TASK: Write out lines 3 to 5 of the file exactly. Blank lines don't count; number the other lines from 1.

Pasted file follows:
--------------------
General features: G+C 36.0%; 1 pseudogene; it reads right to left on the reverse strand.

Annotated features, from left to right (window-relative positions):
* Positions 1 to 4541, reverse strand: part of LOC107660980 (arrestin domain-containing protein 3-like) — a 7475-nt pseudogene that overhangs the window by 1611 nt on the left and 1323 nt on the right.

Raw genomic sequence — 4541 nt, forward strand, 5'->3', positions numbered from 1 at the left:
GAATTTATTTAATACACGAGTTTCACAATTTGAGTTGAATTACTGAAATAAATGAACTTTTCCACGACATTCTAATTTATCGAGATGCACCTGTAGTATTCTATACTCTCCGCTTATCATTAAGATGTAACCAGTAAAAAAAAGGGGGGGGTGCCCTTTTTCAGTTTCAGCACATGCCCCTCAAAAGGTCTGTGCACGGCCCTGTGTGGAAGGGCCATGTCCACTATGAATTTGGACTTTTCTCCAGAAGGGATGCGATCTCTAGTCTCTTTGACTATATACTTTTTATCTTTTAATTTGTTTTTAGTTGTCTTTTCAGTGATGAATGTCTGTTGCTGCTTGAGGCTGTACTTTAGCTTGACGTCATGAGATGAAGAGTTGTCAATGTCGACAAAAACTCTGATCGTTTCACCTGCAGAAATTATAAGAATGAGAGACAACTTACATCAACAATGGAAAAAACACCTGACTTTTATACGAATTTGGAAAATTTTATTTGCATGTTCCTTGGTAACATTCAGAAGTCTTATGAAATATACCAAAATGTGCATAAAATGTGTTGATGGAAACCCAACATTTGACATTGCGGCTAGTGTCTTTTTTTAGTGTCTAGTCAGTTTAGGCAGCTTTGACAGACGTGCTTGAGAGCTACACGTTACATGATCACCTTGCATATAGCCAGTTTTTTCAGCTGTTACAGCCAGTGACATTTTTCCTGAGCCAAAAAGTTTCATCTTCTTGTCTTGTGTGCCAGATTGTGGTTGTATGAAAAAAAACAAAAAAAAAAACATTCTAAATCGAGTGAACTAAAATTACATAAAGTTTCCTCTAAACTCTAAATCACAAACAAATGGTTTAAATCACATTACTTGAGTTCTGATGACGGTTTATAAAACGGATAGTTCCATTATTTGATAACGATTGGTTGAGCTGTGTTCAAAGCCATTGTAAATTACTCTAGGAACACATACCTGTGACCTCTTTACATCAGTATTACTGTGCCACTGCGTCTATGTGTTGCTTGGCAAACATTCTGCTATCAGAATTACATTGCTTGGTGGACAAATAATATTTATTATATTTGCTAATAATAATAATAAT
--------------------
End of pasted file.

* Positions 1 to 4541, reverse strand: part of LOC107660980 (arrestin domain-containing protein 3-like) — a 7475-nt pseudogene that overhangs the window by 1611 nt on the left and 1323 nt on the right.

Raw genomic sequence — 4541 nt, forward strand, 5'->3', positions numbered from 1 at the left:
GAATTTATTTAATACACGAGTTTCACAATTTGAGTTGAATTACTGAAATAAATGAACTTTTCCACGACATTCTAATTTATCGAGATGCACCTGTAGTATTCTATACTCTCCGCTTATCATTAAGATGTAACCAGTAAAAAAAAGGGGGGGGTGCCCTTTTTCAGTTTCAGCACATGCCCCTCAAAAGGTCTGTGCACGGCCCTGTGTGGAAGGGCCATGTCCACTATGAATTTGGACTTTTCTCCAGAAGGGATGCGATCTCTAGTCTCTTTGACTATATACTTTTTATCTTTTAATTTGTTTTTAGTTGTCTTTTCAGTGATGAATGTCTGTTGCTGCTTGAGGCTGTACTTTAGCTTGACGTCATGAGATGAAGAGTTGTCAATGTCGACAAAAACTCTGATCGTTTCACCTGCAGAAATTATAAGAATGAGAGACAACTTACATCAACAATGGAAAAAACACCTGACTTTTATACGAATTTGGAAAATTTTATTTGCATGTTCCTTGGTAACATTCAGAAGTCTTATGAAATATACCAAAATGTGCATAAAATGTGTTGATGGAAACCCAACATTTGACATTGCGGCTAGTGTCTTTTTTTAGTGTCTAGTCAGTTTAGGCAGCTTTGACAGACGTGCTTGAGAGCTACACGTTACATGATCACCTTGCATATAGCCAGTTTTTTCAGCTGTTACAGCCAGTGACATTTTTCCTGAGCCAAAAAGTTTCATCTTCTTGTCTTGTGTGCCAGATTGTGGTTGTATGAAAAAAAACAAAAAAAAAAACATTCTAAATCGAGTGAACTAAAATTACATAAAGTTTCCTCTAAACTCTAAATCACAAACAAATGGTTTAAATCACATTACTTGAGTTCTGATGACGGTTTATAAAACGGATAGTTCCATTATTTGATAACGATTGGTTGAGCTGTGTTCAAAGCCATTGTAAATTACTCTAGGAACACATACCTGTGACCTCTTTACATCAGTATTACTGTGCCACTGCGTCTATGTGTTGCTTGGCAAACATTCTGCTATCAGAATTACATTGCTTGGTGGACAAATAATATTTATTATATTTGCTAATAATAATAATAAT